The Rolling Stones are an English rock band formed in London in 1962. The first stable line-up consisted of bandleader Brian Jones, Mick Jagger, Keith Richards, Bill Wyman (bass), Charlie Watts (drums), and Ian Stewart (piano). Stewart was removed from the official line-up in 1963 but continued to work with the band as a contracted musician until his death in 1985. The band's primary songwriters, Jagger and Richards, assumed leadership after Andrew Loog Oldham became the group's manager. Jones left the band less than a month before his death in 1969, having already been replaced by Mick Taylor, who remained until 1974. After Taylor left the band, Ronnie Wood took his place in 1975 and continues on guitar in tandem with Richards. Since Wyman's departure in 1993, Darryl Jones has served as touring bassist. The Stones have not had an official keyboardist since 1963, but have employed several musicians in that role, including Jack Nitzsche (1965–1971), Nicky Hopkins (1967–1982), Billy Preston (1971–1981), Ian McLagan (1978–1981), and Chuck Leavell (1982–present).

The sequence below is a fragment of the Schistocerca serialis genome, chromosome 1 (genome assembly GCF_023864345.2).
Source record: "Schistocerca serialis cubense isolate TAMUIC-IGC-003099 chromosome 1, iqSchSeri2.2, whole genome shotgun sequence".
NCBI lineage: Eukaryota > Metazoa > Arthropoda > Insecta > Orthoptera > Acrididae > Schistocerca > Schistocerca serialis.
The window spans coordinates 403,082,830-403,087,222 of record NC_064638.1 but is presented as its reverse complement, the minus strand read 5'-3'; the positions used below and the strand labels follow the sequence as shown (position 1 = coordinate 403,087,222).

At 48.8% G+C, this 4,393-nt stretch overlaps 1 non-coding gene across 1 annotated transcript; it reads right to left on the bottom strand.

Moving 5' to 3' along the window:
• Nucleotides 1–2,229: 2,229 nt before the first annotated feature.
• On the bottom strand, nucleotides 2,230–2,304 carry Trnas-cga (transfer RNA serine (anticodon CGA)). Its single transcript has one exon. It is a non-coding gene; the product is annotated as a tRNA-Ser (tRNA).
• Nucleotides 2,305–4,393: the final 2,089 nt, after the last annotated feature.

Klein took control of Apple and shut down several sub-divisions, including Apple Electronics, and he dropped some of Apple Records' artistic roster. New signings to the label were not so numerous afterward and tended to arrive through the individual actions of the former Beatles; for example, Elephant's Memory were recruited through Lennon and Ravi Shankar through Harrison. McCartney had little input into Apple Records' roster after 1970. Klein managed Apple Corp. until March 1973, when his contract expired. The Beatles' entire pre-Apple catalogue on the Capitol label was re-issued on the Apple label in May 1971, including the singles from "I Want to Hold Your Hand" to "Lady Madonna", and the albums from Meet the Beatles! to Magical Mystery Tour ; the album covers remained unchanged with the Capitol logos.